The tests from the 100 mg% isopropanol simulator resulted in an "INTERFERENT" message each time with a subsequent test result (range 39 to 42 mg%; mean 41 mg%; SD 1.15). 20 mg% isopropanol resulted in values of either 0, 7 or 8 mg%. Any value less than 7 mg% was automatically reported as 0 mg% by the instrument. The combination of 50 mg% ethanol and 50 mg% isopropanol resulted in an "INTERFERENT" message each time with a subsequent test result (range 68 to 71 mg%; mean 70 mg%; SD 0.92). Testing with the simulator containing 100 mg% ethanol and 25 mg% isopropanol sometimes reported an "INTERFERENT" message with a subsequent test result and sometimes reported a test result only (range 108 to 112 mg%; mean 109 mg%; SD 1.13). The testing with the 75 mg% ethanol and 25 mg% isopropanol solution also reported an "INTERFERENT" message and a subsequent test result as well as a test result only (range 82 to 89 mg%; mean 84 mg%; SD 1.58).
100 mg% methanol produced an "INTERFERENT" message each time with no subsequent test result reported. The combination of 100 mg% ethanol and 25 mg% methanol resulted in a mean reported value of 122 mg% (range 120 to 124 mg%; SD 0.96) with no "INTERFERENT" message. The mean reported value for the 75 mg% ethanol and 25 mg% methanol was 97 mg% (range 95 to 99 mg%; SD 1.37). Again, no "INTERFERENT" message was displayed. At the level of 50 mg% ethanol and 50 mg% methanol, some of the results were reported as containing an interferent with no subsequent test result whereas most results were reported just as a test result with no interferent message (range 88 to 93 mg%; mean 91 mg%; SD 1.56).
The 25 mg% isopropanol/50 mg% acetone combination resulted in a mean result of 10 mg% (range 9 to 12 mg%; SD 1.13), the 50 mg% isopropanol/50 mg% acetone combination resulted in a mean result of 20 mg% (range 18 to 24 mg%; SD 1.40) and the 100 mg% ethanol/25 mg% acetone combination resulted in a mean result of 98 mg% (range 94 to 100 mg%; SD 1.68). For each of these combinations, an "INTERFERENT" message was always obtained followed by a test result. All of the above results are summarized in Table 1.
+: The mean was calculated from all values - those reported as containing an Interferent and those reported as apparent ethanol values
NR: Not reported
All calibration checks worked out satisfactorily.
The risk of serious bodily harm or even death due to the consumption of methanol or isopropanol is well documented (Tephly, 1991; Adelson, 1974; Arena, 1978; Röe, 1982; McLean et al., 1980; Pappas et al., 1991; Alexander et al., 1982; Gloss and Solberg, 1970; Gloss, 1971). If a subject provides a breath sample into an Intoxilyzer 5000C and an "INTERFERENT" message is obtained, it is imperative that the police officer act quickly. While the instrument cannot tell what compound is producing the "Interferent" message, this message should cause the police officer to be concerned for the subject. The police officer should seek immediate medical assistance and advise the medical personnel of his/her suspicions.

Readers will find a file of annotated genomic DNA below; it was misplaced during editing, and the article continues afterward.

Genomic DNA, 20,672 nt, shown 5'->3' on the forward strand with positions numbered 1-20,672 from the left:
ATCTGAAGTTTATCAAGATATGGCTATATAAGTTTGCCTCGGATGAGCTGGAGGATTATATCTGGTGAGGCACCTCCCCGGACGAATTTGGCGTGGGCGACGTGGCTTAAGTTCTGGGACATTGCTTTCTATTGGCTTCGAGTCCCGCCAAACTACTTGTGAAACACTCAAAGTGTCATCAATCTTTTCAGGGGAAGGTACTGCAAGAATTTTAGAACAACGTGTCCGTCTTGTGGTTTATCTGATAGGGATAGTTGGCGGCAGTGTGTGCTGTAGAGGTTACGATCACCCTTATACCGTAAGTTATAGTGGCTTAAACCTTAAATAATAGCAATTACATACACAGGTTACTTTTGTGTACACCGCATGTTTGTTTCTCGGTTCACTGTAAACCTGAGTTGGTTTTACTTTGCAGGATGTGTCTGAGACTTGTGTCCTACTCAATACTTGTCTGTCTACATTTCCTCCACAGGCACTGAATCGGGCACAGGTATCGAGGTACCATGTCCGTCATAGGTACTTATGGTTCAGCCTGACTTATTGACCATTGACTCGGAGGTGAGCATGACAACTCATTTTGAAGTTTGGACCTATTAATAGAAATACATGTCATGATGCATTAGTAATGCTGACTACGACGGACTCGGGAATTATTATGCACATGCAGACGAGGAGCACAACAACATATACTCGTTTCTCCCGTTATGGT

The Criminal Code allows that when a police officer has "reasonable and probable grounds to believe, that by reason of any physical condition of the person, the person may be incapable of providing a sample of his breath or it would be impracticable to obtain a sample of breath" then blood samples can be demanded. In light of this, if the police officer takes a suspected impaired driver to the hospital in response to an "INTERFERENT" message on the Intoxilyzer 5000C, it may be possible for the police officer to demand a blood sample. Barring this, if the subject is willing, the police officer may be able to get the subject to provide a blood sample voluntarily. Another option that may be available to the police officer would be to seize, by means of a search warrant, any samples of blood that were taken for medical reasons or any hospital records that pertained to the hospital analysis of the blood. Any blood samples that are seized would be submitted to a forensic laboratory for analysis.
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J.M. Arena. Poisoning: Toxicology, Symptoms, Treatments. Charles C. Thomas Publisher, Springfield, Illinois (1978).
K. Gloss. Methanol Poisoning and its Treatment. Industrial Medicine 40:20 - 22 (1971).
K. Gloss and C.O. Solberg. Methanol Poisoning. JAMA 211:497 - 499 (1970).
D.R. McLean, H. Jacobs and B.W. Mielke. Methanol Poisoning: A Clinical and Pathological Study. Ann. Neurol. 8:161 - 167 (1980).
A.A. Pappas, B.H. Ackerman, K.M. Olsen and E.H. Taylor. Isopropanol Ingestion: A Report of Six Episodes with Isopropanol and Acetone Serum Concentration Time Data. J. Toxicol. Clin. Toxicol. 29:11 - 21 (1991).